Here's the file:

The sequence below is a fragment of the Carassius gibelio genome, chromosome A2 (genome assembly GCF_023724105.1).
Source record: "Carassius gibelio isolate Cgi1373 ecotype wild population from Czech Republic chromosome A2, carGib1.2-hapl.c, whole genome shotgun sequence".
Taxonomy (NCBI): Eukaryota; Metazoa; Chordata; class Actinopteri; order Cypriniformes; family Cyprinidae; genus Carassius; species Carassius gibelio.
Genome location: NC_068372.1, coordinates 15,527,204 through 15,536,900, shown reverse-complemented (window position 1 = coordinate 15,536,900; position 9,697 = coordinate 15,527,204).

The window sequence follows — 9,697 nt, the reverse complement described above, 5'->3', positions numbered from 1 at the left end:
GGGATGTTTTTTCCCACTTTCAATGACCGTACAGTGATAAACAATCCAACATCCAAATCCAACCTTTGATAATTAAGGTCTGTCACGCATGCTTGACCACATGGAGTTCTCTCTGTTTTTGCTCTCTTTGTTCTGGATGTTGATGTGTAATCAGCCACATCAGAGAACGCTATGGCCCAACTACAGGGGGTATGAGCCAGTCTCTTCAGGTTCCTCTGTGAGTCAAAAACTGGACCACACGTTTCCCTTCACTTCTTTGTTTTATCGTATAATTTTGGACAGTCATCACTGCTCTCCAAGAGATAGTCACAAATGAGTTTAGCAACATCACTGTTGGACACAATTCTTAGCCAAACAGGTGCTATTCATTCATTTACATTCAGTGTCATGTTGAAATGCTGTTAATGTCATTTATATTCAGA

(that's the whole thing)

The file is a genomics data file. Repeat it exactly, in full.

The sequence below is a fragment of the Carassius gibelio genome, chromosome A2 (genome assembly GCF_023724105.1).
Source record: "Carassius gibelio isolate Cgi1373 ecotype wild population from Czech Republic chromosome A2, carGib1.2-hapl.c, whole genome shotgun sequence".
Taxonomy (NCBI): Eukaryota; Metazoa; Chordata; class Actinopteri; order Cypriniformes; family Cyprinidae; genus Carassius; species Carassius gibelio.
Genome location: NC_068372.1, coordinates 15,527,204 through 15,536,900, shown reverse-complemented (window position 1 = coordinate 15,536,900; position 9,697 = coordinate 15,527,204).

The window sequence follows — 9,697 nt, the reverse complement described above, 5'->3', positions numbered from 1 at the left end:
GGGATGTTTTTTCCCACTTTCAATGACCGTACAGTGATAAACAATCCAACATCCAAATCCAACCTTTGATAATTAAGGTCTGTCACGCATGCTTGACCACATGGAGTTCTCTCTGTTTTTGCTCTCTTTGTTCTGGATGTTGATGTGTAATCAGCCACATCAGAGAACGCTATGGCCCAACTACAGGGGGTATGAGCCAGTCTCTTCAGGTTCCTCTGTGAGTCAAAAACTGGACCACACGTTTCCCTTCACTTCTTTGTTTTATCGTATAATTTTGGACAGTCATCACTGCTCTCCAAGAGATAGTCACAAATGAGTTTAGCAACATCACTGTTGGACACAATTCTTAGCCAAACAGGTGCTATTCATTCATTTACATTCAGTGTCATGTTGAAATGCTGTTAATGTCATTTATATTCAGA